-Used the eyedropper and the squirter to make the baking soda in the tray fizz.
-Added food colouring to the vinegar to enjoy the pink fizz.
-Experimented with adding baking soda to the vinegar instead, including making handprints in the baking soda and then rinsing hands off in the vinegar bowl.
-Experimented with tasting vinegar and baking soda (unprompted). Result: "Dat taste nasty." Drank some water.
-Experimented with adding water to the baking soda, and discussing how some things cause a reaction and some don't. 
-Cleaned up. Not an insignificant part of the lesson.

Preschool Year One

Today we officially started preschool-homeschooling at the Parsonage! It. It's very low-commitment, just one short activity every day, cycling through 10 different subjects on a two-week schedule. The subjects are:

English: covers letters, phonics, reading, storytelling, vocabulary.
History/Geography: covers world & Canadian geography, map comprehension, reading of age-appropriate historical fiction, exploration of current and historical cultures, and study of our own heritage.
Computers/Technology: covers basic computer literacy like mouse/keypad/keyboard use, iPhone apps, and preliminary coding.
Music: covers musical instruments, dance, rhythm, music notation, and music appreciation.
Bible: covers catechism, Scripture memory, Bible reading, prayer, and singing.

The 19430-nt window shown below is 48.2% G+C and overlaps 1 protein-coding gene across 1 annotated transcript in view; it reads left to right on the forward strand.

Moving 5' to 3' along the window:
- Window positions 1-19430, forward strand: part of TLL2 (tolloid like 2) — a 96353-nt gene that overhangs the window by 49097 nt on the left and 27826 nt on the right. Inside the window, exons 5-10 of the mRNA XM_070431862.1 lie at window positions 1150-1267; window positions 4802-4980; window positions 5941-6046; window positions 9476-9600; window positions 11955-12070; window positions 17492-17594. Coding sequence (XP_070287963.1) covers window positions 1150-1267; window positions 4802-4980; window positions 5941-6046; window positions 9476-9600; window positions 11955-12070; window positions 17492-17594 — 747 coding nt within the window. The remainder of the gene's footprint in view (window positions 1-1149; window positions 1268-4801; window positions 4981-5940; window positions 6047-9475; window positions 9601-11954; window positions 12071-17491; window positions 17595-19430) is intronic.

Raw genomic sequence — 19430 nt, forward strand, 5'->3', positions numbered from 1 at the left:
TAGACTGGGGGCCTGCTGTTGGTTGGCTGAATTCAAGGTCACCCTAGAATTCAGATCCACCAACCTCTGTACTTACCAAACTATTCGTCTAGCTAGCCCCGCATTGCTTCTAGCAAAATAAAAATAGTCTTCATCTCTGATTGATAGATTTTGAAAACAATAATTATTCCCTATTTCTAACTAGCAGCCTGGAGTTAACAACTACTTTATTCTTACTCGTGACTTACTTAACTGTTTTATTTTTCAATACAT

Foreign Languages: I want the boys to learn sign language and French, so this will cover some basic activities we are doing to lay foundations in those two languages.
Phys. Ed: covers large and fine motor activities and sports. Mostly just playing!
Mathematics: covers numeracy & counting, geometry, patterning, telling time & dates, and weights & measures.
Science: covers observation and experimentation in kitchen chemistry, local wildlife, horticulture, simple machines, basic anatomy and astronomy, and things like light-bending, states of matter, and senses.
Art: covers basic colour theory, art appreciation, different forms such as sculpting, painting, collage, printmaking, textile art, and photography.

I'm so looking forward to seeing Scout Kid learn and grow this year, and to blogging all the different activities.

Tuesday, 2 September 2014

Listen Hard

I've been reading the Native Appropriations blog and really enjoyed this post on the phenomenon of hipster headdresses. It also represents a beautifully articulated discourse on the subject of listening to the marginalised in general:

"I’m trying to think of examples of things I respect, and how I show that respect. I’m actually struggling to think of a time when I respected something, and decided the best way to show that respect was by taking it. I respect the Dalai Lama, but I wouldn’t put on Tibetan monk robes to show that respect. I respect the Zapatistas, but I’m not going to don a mask and wrap myself in an EZLN flag. You know how I show respect? I listen. I listen hard, I listen deeply, and I listen constantly. I listen to stories, I listen to histories, I listen to learn, and I listen to hear when I’ve misstepped. I listen so I can become a more complete human being. It is clear from your response that maybe you heard, but you didn’t listen. If you would have listened to our voices as Native community members, you would have seen that the way to show respect to your Native friends and neighbors was not to put on a headdress and defend your choice, but to take it off and apologize."